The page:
Life in the coffin factory
A proposed development for 109 Niagara St. could spell eviction for the building's long-time—if technically illegal—residents.
BY: LIA GRAINGER
WED MAR 14, 2012
“It’s not like living in a normal building,” said Kate, a tenant at 109 Niagara St. last Monday evening, while entering the building’s freight elevator. A creaking metal contraption lined with rough-hewn boards, the elevator moved between the structure’s four storeys, opening into dusty hallway. On either side, the live-work spaces of photographers, musicians, artists, dancers and woodworkers were visible, many painstakingly renovated. There was a language school, a hairdresser’s salon, and tai chi, yoga and massage studios. Everyone seemed to know one another—and technically, all of them are living there illegally.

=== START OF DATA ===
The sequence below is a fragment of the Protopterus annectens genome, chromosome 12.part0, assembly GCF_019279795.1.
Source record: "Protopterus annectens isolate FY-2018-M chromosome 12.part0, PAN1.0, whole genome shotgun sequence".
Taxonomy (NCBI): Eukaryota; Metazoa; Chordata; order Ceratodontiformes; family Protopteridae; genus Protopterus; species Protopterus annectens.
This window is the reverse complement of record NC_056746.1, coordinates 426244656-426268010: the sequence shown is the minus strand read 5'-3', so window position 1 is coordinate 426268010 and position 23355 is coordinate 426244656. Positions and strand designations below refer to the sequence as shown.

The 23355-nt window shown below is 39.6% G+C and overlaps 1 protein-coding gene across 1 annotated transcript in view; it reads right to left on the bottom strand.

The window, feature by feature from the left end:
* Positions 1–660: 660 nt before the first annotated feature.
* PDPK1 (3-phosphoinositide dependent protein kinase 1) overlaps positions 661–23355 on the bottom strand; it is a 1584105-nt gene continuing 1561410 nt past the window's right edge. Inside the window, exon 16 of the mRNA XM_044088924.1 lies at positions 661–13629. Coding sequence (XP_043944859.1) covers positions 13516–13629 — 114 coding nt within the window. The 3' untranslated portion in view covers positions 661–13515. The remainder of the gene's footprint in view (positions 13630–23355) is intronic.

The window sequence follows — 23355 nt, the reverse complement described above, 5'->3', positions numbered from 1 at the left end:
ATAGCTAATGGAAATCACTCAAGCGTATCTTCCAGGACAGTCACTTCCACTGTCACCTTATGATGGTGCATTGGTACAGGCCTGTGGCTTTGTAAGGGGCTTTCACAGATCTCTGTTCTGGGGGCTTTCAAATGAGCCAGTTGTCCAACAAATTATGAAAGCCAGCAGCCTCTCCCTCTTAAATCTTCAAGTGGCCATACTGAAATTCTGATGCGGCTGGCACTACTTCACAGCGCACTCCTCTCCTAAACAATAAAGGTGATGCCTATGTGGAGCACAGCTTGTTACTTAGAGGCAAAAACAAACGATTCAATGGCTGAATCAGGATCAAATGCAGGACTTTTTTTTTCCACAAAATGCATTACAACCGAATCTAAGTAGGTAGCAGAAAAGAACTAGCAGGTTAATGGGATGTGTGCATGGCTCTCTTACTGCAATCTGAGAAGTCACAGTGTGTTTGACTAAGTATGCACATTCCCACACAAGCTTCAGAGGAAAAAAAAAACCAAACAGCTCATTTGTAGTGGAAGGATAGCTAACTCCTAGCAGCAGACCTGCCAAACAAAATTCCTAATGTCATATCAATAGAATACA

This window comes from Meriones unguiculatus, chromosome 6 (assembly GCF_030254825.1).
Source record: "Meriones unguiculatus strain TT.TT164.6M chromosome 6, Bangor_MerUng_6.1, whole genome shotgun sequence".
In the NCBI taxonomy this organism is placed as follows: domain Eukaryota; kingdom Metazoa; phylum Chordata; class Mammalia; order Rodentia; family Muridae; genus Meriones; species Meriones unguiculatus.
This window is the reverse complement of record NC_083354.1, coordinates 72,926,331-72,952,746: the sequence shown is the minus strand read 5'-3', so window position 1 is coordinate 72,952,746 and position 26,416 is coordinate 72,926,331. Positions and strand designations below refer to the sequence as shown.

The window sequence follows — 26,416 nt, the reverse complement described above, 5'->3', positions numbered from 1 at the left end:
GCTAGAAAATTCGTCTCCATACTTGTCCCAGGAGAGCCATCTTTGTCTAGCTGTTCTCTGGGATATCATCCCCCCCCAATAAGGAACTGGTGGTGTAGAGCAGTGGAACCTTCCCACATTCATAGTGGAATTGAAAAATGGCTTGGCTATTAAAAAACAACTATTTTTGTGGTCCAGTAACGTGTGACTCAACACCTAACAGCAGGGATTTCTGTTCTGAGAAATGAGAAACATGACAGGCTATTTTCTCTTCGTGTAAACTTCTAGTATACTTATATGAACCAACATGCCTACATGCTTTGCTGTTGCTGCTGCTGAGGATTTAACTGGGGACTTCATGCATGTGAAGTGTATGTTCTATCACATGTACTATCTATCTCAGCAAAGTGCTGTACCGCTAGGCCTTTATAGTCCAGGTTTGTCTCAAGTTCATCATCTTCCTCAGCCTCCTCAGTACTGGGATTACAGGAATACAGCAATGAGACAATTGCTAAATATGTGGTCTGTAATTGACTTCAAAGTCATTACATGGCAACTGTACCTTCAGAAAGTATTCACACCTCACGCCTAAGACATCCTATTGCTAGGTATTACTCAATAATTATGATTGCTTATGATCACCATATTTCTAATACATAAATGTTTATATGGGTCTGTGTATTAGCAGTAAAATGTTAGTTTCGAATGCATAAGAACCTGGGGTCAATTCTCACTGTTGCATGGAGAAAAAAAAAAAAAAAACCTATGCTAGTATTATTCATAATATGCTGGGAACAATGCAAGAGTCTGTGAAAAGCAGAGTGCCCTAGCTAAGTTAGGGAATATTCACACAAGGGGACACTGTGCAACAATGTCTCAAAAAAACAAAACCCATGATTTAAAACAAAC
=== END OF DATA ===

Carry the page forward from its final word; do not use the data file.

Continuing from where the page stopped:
Kate is an architect who’s been living in what’s come to be known as the “coffin factory” for the past three years. She prefers not to use her full name, since she fears eviction, both due to her illegal tenancy—and because she and other tenants are steeling themselves for a possible showdown with the building’s owner, Alan Shimmerman of Shimcor Developments. Shimcor has filed a request with the city to re-develop land to the south of the lofts into two buildings, one 19 storeys and one 15 storeys. The project would see the Niagara Street building itself renovated and restored. But there are concerns that the project will mean eviction for the current residents, some of whom have lived here for 30 years—technically illegally, since they have commercial, rather than residential, leases.
Designed by Irish architect William Wallace Blair in 1884 as the headquarters of the National Casket Company, the building is one of the city’s last vestiges of the live-work loft culture common in the ’80s and ’90s, when artists and small-business owners took over derelict industrial structures for cheap workspaces.